Wednesday, July 15, 2015

When Is A Deal Not A Deal?

President Obama and Secretary Kerry have their deal. They have their legacy. Their virtues will be extolled in the liberal press. Their names will feature prominently in many history books.

Congress will be rankled and try to toss the agreement. Bibi Netanyahu has already called it a "terrible deal". I doubt that there is much cheer among the Saudis, Egyptians, and Jordanians, also. But, I suspect, in spite of a spring tide of ill feeling, Obama will, somehow, cram it through.

Normally, the Senate has to ratify treaties. But, it seems in this case, things have been turned around. They call it an agreement instead of a treaty. Once again circumventing the Constitution. Bingo, ratified treaty that is not really a treaty, like it or not.

The agreement does nothing more than kick the can down the road, at best. It has a term of ten years. In the Persian mind, time is irrelevant. They play for the win regardless of how long it takes. 

A lot can be accomplished in ten years. With the sanctions lifted, wealth will flood back into Iran. They can buy or develop ICBM technology. North Korea and Pakistan always have technology for sale and Iran has many well educated engineers and scientists. They can run tests, miniaturize nuclear warheads, and in that amount of time, they can do, oh so many things that are not to our benefit.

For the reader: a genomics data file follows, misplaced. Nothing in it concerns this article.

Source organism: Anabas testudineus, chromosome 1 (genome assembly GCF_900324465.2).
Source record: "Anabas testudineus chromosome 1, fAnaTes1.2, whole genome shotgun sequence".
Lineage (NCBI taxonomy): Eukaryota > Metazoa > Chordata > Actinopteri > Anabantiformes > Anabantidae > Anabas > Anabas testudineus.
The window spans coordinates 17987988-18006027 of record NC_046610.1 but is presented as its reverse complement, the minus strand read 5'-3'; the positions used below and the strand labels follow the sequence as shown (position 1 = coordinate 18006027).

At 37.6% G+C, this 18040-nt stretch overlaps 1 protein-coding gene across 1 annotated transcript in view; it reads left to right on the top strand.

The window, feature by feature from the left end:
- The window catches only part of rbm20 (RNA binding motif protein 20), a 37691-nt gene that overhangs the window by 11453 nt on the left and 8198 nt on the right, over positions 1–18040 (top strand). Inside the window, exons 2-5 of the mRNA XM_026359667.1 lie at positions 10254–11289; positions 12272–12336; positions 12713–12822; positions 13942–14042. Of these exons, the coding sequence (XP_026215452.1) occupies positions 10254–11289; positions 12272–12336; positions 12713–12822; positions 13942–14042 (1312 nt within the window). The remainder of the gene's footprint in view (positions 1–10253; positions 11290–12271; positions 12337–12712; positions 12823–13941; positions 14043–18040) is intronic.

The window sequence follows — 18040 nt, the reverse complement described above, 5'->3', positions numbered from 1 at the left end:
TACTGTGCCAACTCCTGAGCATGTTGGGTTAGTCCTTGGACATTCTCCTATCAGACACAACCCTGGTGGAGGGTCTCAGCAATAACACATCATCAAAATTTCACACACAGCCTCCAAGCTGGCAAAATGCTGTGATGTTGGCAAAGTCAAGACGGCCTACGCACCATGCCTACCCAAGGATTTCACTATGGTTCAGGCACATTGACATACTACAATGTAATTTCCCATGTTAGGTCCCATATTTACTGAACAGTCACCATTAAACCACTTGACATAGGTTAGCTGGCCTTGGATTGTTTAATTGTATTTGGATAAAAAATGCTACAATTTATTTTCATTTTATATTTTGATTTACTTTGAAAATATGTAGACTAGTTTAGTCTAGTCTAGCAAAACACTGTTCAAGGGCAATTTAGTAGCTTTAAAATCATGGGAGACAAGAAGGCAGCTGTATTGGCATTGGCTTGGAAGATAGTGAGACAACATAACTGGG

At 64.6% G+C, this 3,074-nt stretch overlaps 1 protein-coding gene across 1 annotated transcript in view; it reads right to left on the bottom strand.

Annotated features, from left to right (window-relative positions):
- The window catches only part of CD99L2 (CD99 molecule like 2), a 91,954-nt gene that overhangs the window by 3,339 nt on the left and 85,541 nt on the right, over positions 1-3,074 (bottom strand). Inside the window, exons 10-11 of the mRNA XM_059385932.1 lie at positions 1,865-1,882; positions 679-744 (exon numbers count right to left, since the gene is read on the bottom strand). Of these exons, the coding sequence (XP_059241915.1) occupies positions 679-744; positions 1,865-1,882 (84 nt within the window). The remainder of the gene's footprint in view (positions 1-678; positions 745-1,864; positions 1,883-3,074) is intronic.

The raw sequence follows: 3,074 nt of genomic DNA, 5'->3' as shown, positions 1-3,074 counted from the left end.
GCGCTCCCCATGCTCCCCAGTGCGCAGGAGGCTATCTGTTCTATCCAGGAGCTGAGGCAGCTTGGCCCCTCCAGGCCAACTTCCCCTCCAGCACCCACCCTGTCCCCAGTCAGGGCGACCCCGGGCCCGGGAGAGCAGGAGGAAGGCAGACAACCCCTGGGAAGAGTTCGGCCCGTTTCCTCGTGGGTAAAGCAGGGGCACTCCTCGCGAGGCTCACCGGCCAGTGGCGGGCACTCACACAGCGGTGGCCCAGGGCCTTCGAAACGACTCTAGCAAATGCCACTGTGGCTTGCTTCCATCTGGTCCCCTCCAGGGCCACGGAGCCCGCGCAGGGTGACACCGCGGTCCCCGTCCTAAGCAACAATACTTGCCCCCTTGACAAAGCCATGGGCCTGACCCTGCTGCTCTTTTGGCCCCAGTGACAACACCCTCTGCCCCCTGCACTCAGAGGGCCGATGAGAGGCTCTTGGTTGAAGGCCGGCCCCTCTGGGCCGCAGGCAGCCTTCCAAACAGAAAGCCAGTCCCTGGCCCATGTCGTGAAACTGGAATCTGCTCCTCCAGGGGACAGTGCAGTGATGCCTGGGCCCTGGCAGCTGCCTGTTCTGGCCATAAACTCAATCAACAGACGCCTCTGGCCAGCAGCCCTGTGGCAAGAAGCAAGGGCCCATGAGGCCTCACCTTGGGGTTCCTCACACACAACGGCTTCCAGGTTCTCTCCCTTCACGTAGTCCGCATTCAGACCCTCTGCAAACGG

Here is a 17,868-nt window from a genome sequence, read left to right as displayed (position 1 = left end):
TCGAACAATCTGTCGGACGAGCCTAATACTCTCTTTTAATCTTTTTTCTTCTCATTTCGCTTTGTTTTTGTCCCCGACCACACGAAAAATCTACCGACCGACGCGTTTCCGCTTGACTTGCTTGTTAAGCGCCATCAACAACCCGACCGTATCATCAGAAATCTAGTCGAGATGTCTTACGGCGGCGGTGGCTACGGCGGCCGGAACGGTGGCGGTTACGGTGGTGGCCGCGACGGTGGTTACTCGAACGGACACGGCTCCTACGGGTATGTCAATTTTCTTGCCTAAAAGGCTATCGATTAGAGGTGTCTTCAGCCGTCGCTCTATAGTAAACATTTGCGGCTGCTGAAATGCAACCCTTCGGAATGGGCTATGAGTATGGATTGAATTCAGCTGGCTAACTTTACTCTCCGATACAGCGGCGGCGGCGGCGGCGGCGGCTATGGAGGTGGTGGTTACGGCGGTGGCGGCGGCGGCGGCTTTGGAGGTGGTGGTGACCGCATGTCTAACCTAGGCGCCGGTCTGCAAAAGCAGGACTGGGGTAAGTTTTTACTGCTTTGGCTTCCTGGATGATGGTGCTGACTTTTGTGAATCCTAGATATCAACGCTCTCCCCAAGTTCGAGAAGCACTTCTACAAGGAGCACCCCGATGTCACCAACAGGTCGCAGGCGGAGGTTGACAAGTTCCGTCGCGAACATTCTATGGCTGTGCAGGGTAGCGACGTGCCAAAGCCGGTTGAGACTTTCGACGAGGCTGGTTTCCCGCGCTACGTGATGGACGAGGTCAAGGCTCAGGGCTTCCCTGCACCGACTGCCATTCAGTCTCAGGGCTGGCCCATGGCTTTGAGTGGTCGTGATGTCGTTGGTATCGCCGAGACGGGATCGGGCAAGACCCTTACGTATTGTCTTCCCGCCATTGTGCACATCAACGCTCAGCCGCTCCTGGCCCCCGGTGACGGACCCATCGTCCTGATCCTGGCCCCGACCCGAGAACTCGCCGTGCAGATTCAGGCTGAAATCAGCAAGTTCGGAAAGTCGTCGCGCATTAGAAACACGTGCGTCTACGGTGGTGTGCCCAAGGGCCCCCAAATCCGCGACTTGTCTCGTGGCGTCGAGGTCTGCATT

But, back to the treaty. IAEA inspectors are allowed to go in and inspect. They have to ask for permission and specify the sites, fourteen day before they go in. Iran can refuse. Then it goes to negotiation. In pro football, this is called "eating up the clock". Time marches on and the centrifuges spin.

And we don't even know where all of their labs are or how much nuclear material they really have. For years now, they have been building labs deep under mountains and under military installations where they will never be inspected. Hidden and unfound. Even if we knew, we couldn't admit we knew. That would be key to destroying hard won intelligence.

There is one other stumbling block. The biggest stumbling block of all. That is the the Ayatollah Khamenei. It matters not who negotiates. It matters not who agrees to what terms or locations. At the last second the Grand Ayotollah can raise his hand and say "no". The sanctions will have been lifted by then. There will be no useful inspections. The deal will be over and we will have been played.  

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